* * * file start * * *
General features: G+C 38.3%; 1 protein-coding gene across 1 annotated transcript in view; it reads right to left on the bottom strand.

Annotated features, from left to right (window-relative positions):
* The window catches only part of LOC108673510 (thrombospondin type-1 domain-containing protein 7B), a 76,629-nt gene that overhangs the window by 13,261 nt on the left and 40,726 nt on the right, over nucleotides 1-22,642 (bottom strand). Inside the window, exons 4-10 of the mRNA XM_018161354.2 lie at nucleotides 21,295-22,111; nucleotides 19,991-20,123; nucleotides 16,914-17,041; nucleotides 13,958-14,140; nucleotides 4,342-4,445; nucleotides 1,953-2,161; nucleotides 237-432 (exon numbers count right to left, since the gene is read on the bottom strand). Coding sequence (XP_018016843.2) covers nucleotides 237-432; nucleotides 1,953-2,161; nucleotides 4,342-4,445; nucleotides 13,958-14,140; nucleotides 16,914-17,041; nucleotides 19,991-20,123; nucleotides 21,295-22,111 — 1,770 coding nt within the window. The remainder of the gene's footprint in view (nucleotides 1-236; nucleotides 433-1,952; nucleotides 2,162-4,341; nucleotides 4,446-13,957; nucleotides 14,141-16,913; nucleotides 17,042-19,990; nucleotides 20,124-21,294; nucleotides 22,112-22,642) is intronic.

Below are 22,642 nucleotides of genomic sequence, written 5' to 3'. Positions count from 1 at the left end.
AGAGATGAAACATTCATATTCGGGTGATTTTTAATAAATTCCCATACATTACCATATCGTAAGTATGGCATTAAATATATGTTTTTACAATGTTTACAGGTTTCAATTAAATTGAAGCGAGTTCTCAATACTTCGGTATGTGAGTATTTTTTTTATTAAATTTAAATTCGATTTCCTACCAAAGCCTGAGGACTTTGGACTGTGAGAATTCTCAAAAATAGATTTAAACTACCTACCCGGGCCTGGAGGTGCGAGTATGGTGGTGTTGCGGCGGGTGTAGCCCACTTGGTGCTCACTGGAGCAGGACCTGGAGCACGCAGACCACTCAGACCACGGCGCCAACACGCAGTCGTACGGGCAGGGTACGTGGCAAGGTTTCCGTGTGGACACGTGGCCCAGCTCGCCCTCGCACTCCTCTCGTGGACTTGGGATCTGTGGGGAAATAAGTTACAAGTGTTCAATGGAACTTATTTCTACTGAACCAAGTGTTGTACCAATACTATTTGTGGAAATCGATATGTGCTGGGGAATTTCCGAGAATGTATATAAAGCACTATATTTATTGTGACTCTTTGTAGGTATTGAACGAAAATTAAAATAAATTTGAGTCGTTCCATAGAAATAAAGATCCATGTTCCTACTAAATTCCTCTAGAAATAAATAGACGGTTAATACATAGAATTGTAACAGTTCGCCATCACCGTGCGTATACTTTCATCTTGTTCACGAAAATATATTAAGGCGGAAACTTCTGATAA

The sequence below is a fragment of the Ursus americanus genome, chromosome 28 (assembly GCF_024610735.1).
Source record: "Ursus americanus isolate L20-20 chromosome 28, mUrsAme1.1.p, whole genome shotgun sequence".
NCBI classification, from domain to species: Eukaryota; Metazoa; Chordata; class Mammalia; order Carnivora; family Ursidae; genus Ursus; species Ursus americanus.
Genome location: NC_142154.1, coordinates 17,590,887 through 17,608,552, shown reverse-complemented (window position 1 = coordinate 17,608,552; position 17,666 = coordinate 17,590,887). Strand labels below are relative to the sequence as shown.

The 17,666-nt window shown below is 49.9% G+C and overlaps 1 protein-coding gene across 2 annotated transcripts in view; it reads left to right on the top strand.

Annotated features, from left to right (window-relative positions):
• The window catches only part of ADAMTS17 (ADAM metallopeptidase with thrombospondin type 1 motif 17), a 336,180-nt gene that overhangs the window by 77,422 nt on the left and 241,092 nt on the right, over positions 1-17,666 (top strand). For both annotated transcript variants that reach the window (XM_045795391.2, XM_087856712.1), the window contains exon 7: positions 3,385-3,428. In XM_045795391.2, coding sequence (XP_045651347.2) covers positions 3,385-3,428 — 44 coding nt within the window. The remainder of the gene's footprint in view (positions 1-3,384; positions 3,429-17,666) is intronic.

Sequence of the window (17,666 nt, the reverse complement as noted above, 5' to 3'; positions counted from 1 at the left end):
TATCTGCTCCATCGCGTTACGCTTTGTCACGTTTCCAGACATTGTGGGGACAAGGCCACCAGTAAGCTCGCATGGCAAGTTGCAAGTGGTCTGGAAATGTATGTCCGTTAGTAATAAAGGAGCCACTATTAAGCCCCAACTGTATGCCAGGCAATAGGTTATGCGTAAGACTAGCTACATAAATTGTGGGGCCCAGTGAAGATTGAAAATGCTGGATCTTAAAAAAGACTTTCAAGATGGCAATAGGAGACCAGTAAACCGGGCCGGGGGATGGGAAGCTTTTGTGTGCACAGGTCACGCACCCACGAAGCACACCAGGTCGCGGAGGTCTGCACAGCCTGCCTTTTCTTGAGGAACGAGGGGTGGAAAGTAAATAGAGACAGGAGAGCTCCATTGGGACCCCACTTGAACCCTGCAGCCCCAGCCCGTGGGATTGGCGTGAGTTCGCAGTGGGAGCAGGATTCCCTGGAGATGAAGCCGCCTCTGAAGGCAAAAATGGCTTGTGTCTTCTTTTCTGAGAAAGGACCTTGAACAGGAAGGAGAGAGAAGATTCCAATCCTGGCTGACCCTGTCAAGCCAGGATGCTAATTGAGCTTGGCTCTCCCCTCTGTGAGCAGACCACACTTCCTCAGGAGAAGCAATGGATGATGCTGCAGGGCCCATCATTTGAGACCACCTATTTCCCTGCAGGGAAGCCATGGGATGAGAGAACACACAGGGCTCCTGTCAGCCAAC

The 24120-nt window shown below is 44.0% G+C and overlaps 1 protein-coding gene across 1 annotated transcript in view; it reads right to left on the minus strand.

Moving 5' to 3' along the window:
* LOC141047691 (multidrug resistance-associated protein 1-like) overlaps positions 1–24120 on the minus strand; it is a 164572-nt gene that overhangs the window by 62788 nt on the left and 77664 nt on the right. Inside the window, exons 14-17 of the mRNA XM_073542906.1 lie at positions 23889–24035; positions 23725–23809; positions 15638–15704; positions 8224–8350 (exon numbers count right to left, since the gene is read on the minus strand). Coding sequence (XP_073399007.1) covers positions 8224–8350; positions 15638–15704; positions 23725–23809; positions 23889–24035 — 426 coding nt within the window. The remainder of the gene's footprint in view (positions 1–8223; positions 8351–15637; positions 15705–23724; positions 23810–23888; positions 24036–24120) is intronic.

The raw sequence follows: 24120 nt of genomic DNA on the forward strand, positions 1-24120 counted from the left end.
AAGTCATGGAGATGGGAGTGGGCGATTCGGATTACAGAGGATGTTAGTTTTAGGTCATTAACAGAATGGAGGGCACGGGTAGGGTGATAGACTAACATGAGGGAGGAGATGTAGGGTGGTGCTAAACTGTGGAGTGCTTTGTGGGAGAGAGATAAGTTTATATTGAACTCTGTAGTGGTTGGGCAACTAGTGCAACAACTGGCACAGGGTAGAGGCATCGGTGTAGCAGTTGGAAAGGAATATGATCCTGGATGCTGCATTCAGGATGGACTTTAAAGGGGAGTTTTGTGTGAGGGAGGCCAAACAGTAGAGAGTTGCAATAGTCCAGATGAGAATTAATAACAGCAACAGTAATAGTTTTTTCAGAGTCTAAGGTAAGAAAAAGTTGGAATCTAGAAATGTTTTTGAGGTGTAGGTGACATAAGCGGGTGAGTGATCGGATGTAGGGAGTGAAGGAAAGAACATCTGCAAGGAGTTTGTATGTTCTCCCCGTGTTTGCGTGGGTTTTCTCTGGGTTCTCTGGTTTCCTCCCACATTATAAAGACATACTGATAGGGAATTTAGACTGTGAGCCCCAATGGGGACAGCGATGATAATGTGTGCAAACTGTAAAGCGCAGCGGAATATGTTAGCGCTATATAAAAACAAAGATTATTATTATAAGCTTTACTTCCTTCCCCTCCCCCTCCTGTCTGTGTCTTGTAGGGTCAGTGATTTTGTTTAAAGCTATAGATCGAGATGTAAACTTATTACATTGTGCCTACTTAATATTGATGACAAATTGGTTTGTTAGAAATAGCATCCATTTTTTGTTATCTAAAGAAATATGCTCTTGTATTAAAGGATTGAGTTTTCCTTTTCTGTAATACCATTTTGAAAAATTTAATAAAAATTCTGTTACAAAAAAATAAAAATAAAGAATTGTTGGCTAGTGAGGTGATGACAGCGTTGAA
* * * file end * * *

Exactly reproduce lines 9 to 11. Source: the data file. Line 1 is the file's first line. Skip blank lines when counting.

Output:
Genome location: NC_142154.1, coordinates 17,590,887 through 17,608,552, shown reverse-complemented (window position 1 = coordinate 17,608,552; position 17,666 = coordinate 17,590,887). Strand labels below are relative to the sequence as shown.

The 17,666-nt window shown below is 49.9% G+C and overlaps 1 protein-coding gene across 2 annotated transcripts in view; it reads left to right on the top strand.

Annotated features, from left to right (window-relative positions):